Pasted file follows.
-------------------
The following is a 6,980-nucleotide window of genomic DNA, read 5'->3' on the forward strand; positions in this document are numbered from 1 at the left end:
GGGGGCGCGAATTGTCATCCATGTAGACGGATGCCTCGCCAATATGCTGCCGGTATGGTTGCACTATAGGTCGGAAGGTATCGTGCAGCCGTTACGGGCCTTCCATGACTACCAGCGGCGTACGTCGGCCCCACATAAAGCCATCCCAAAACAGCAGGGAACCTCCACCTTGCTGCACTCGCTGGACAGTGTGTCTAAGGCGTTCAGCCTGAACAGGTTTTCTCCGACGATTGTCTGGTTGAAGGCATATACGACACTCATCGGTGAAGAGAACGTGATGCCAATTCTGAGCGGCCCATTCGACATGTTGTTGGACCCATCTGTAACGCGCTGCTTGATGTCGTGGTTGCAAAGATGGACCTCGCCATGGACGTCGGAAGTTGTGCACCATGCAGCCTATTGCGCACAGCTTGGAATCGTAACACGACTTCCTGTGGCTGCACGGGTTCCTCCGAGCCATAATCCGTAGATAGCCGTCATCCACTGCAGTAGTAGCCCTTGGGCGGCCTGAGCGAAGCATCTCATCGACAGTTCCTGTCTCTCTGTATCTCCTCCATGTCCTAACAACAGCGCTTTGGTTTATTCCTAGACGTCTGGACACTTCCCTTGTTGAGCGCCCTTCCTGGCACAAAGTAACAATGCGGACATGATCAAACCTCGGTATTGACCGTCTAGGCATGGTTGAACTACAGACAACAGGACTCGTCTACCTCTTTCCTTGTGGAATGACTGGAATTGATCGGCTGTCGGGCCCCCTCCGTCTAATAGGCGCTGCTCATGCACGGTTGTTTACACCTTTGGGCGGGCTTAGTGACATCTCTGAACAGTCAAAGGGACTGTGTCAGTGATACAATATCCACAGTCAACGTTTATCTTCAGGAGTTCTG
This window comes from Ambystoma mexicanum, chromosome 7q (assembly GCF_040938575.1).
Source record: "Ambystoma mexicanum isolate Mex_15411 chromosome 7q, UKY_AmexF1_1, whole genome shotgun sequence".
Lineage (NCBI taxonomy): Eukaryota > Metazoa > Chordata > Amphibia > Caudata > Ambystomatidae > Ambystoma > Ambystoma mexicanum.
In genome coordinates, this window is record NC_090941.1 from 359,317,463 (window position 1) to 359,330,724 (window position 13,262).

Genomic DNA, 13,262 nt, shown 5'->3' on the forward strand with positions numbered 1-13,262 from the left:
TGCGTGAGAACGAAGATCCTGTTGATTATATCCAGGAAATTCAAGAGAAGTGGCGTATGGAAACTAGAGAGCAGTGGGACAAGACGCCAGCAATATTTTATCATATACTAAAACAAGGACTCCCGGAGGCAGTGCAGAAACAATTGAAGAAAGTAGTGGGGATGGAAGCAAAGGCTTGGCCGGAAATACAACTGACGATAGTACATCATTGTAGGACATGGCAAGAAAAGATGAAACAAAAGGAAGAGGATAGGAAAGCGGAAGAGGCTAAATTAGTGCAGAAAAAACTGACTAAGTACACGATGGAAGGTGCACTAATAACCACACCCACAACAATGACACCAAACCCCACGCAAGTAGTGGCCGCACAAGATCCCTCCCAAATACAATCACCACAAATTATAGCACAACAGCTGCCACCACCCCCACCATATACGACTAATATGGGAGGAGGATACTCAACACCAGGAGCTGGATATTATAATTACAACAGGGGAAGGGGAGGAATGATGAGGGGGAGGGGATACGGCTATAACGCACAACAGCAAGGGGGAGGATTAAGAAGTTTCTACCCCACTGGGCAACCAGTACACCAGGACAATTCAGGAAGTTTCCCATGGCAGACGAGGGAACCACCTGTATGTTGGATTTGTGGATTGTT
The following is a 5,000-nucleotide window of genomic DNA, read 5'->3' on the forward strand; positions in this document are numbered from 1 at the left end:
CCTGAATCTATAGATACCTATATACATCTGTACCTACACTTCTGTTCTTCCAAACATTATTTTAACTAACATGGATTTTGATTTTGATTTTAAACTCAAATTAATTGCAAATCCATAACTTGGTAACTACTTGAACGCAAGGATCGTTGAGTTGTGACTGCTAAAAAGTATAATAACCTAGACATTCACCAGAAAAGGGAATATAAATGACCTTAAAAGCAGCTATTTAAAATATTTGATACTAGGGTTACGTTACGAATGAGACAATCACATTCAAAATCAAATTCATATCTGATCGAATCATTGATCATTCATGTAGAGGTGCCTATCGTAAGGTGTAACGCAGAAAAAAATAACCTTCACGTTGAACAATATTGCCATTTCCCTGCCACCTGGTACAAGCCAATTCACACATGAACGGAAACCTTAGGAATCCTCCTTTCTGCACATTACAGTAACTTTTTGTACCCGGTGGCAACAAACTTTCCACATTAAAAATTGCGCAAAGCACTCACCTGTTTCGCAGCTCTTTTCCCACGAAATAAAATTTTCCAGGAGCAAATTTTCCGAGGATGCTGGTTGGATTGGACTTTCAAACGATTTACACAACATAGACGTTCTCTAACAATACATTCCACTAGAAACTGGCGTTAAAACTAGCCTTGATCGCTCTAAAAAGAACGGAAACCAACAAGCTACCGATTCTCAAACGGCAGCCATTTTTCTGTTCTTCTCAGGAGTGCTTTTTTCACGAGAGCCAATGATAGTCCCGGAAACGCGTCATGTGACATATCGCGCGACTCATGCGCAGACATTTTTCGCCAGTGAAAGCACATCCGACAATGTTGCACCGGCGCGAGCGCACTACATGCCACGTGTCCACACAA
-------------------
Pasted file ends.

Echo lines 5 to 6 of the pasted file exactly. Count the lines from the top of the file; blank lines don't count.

Lineage (NCBI taxonomy): Eukaryota > Metazoa > Chordata > Amphibia > Caudata > Ambystomatidae > Ambystoma > Ambystoma mexicanum.
In genome coordinates, this window is record NC_090941.1 from 359,317,463 (window position 1) to 359,330,724 (window position 13,262).